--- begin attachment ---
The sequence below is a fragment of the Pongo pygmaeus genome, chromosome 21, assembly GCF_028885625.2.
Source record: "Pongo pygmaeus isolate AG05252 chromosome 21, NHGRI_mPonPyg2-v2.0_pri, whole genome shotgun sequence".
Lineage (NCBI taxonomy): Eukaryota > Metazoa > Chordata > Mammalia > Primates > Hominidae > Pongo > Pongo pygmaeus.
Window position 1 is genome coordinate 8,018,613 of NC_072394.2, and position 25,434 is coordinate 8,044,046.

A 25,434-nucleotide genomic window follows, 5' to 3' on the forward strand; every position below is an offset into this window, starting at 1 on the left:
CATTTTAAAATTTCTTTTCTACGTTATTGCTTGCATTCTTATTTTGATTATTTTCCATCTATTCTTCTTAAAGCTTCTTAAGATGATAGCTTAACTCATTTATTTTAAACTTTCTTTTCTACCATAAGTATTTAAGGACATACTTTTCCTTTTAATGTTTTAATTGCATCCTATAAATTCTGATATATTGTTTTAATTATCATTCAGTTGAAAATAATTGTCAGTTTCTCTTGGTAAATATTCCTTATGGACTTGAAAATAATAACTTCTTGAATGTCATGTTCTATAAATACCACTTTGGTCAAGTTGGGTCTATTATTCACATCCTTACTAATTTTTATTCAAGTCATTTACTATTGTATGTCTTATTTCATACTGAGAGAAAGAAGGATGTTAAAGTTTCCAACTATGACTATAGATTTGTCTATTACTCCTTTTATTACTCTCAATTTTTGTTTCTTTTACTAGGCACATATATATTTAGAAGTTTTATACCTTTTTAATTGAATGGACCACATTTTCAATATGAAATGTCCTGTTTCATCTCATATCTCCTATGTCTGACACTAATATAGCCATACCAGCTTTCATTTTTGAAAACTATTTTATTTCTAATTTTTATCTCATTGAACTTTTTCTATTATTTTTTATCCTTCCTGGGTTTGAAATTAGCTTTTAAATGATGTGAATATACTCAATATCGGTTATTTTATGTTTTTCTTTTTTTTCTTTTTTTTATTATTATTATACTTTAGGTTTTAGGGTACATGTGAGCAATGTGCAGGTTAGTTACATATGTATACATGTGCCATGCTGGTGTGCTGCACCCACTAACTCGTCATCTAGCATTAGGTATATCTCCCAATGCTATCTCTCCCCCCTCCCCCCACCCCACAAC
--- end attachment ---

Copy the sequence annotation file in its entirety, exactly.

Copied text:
The sequence below is a fragment of the Pongo pygmaeus genome, chromosome 21, assembly GCF_028885625.2.
Source record: "Pongo pygmaeus isolate AG05252 chromosome 21, NHGRI_mPonPyg2-v2.0_pri, whole genome shotgun sequence".
Lineage (NCBI taxonomy): Eukaryota > Metazoa > Chordata > Mammalia > Primates > Hominidae > Pongo > Pongo pygmaeus.
Window position 1 is genome coordinate 8,018,613 of NC_072394.2, and position 25,434 is coordinate 8,044,046.

A 25,434-nucleotide genomic window follows, 5' to 3' on the forward strand; every position below is an offset into this window, starting at 1 on the left:
CATTTTAAAATTTCTTTTCTACGTTATTGCTTGCATTCTTATTTTGATTATTTTCCATCTATTCTTCTTAAAGCTTCTTAAGATGATAGCTTAACTCATTTATTTTAAACTTTCTTTTCTACCATAAGTATTTAAGGACATACTTTTCCTTTTAATGTTTTAATTGCATCCTATAAATTCTGATATATTGTTTTAATTATCATTCAGTTGAAAATAATTGTCAGTTTCTCTTGGTAAATATTCCTTATGGACTTGAAAATAATAACTTCTTGAATGTCATGTTCTATAAATACCACTTTGGTCAAGTTGGGTCTATTATTCACATCCTTACTAATTTTTATTCAAGTCATTTACTATTGTATGTCTTATTTCATACTGAGAGAAAGAAGGATGTTAAAGTTTCCAACTATGACTATAGATTTGTCTATTACTCCTTTTATTACTCTCAATTTTTGTTTCTTTTACTAGGCACATATATATTTAGAAGTTTTATACCTTTTTAATTGAATGGACCACATTTTCAATATGAAATGTCCTGTTTCATCTCATATCTCCTATGTCTGACACTAATATAGCCATACCAGCTTTCATTTTTGAAAACTATTTTATTTCTAATTTTTATCTCATTGAACTTTTTCTATTATTTTTTATCCTTCCTGGGTTTGAAATTAGCTTTTAAATGATGTGAATATACTCAATATCGGTTATTTTATGTTTTTCTTTTTTTTCTTTTTTTTATTATTATTATACTTTAGGTTTTAGGGTACATGTGAGCAATGTGCAGGTTAGTTACATATGTATACATGTGCCATGCTGGTGTGCTGCACCCACTAACTCGTCATCTAGCATTAGGTATATCTCCCAATGCTATCTCTCCCCCCTCCCCCCACCCCACAAC